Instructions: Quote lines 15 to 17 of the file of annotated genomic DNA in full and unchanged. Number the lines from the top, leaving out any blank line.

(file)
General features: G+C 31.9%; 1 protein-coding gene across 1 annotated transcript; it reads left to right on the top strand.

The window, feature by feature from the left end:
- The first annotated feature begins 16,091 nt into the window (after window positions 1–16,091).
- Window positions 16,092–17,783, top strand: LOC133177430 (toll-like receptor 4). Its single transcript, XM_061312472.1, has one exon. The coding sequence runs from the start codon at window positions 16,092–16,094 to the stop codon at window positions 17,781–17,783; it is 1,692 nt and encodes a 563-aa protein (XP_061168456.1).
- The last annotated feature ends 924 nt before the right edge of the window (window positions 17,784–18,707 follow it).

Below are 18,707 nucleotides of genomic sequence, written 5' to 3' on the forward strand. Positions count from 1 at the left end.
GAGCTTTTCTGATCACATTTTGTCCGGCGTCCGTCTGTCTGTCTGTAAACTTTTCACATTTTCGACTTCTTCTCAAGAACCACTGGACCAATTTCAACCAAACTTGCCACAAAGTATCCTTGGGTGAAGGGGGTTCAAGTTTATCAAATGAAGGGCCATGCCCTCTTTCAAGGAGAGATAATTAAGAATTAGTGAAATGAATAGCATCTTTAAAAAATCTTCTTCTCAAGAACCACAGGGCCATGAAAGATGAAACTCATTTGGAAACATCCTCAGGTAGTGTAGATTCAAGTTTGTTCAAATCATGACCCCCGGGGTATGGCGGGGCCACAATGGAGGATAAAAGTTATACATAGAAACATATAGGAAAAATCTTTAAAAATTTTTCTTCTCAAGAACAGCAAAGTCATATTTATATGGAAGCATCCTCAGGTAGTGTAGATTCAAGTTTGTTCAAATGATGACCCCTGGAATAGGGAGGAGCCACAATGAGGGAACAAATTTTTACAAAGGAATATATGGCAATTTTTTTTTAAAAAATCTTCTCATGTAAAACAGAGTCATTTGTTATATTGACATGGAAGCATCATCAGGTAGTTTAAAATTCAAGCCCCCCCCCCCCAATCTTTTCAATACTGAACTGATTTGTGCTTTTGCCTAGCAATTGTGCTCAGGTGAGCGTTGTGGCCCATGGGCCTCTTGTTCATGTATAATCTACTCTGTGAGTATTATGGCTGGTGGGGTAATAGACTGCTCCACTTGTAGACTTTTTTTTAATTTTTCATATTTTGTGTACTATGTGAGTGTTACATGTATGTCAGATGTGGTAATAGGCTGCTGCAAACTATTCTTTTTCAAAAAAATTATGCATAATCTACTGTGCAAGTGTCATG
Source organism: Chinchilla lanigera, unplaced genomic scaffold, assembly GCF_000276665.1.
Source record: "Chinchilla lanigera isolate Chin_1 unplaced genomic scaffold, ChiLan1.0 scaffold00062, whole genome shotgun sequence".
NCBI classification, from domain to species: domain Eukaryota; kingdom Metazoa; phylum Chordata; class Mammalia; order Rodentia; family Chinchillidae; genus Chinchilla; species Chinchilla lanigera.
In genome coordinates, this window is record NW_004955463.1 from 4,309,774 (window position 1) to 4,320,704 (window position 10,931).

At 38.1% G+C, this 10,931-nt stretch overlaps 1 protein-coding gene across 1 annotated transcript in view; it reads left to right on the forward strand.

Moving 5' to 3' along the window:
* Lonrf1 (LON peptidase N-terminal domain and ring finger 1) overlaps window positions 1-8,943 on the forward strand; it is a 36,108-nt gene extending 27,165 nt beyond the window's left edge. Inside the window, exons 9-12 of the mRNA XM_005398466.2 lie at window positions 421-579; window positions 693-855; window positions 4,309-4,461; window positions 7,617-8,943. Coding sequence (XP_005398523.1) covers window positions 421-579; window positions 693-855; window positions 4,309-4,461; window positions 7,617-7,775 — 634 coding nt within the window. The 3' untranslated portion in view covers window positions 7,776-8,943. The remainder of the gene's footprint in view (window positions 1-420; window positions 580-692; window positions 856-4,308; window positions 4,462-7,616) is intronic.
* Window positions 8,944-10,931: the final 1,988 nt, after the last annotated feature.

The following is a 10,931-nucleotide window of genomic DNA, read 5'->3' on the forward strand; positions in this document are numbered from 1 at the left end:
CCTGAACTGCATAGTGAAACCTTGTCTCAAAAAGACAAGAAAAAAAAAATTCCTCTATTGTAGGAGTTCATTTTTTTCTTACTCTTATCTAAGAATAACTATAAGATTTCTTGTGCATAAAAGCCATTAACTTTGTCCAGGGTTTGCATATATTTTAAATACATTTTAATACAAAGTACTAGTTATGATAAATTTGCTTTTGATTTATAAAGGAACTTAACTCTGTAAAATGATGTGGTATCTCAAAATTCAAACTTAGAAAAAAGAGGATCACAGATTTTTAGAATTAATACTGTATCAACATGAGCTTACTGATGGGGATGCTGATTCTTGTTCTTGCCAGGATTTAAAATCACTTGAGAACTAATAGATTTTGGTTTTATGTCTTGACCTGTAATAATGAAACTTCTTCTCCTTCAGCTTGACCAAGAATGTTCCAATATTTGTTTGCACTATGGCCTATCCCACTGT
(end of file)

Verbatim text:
* Window positions 8,944-10,931: the final 1,988 nt, after the last annotated feature.

The following is a 10,931-nucleotide window of genomic DNA, read 5'->3' on the forward strand; positions in this document are numbered from 1 at the left end:
CCTGAACTGCATAGTGAAACCTTGTCTCAAAAAGACAAGAAAAAAAAAATTCCTCTATTGTAGGAGTTCATTTTTTTCTTACTCTTATCTAAGAATAACTATAAGATTTCTTGTGCATAAAAGCCATTAACTTTGTCCAGGGTTTGCATATATTTTAAATACATTTTAATACAAAGTACTAGTTATGATAAATTTGCTTTTGATTTATAAAGGAACTTAACTCTGTAAAATGATGTGGTATCTCAAAATTCAAACTTAGAAAAAAGAGGATCACAGATTTTTAGAATTAATACTGTATCAACATGAGCTTACTGATGGGGATGCTGATTCTTGTTCTTGCCAGGATTTAAAATCACTTGAGAACTAATAGATTTTGGTTTTATGTCTTGACCTGTAATAATGAAACTTCTTCTCCTTCAGCTTGACCAAGAATGTTCCAATATTTGTTTGCACTATGGCCTATCCCACTGT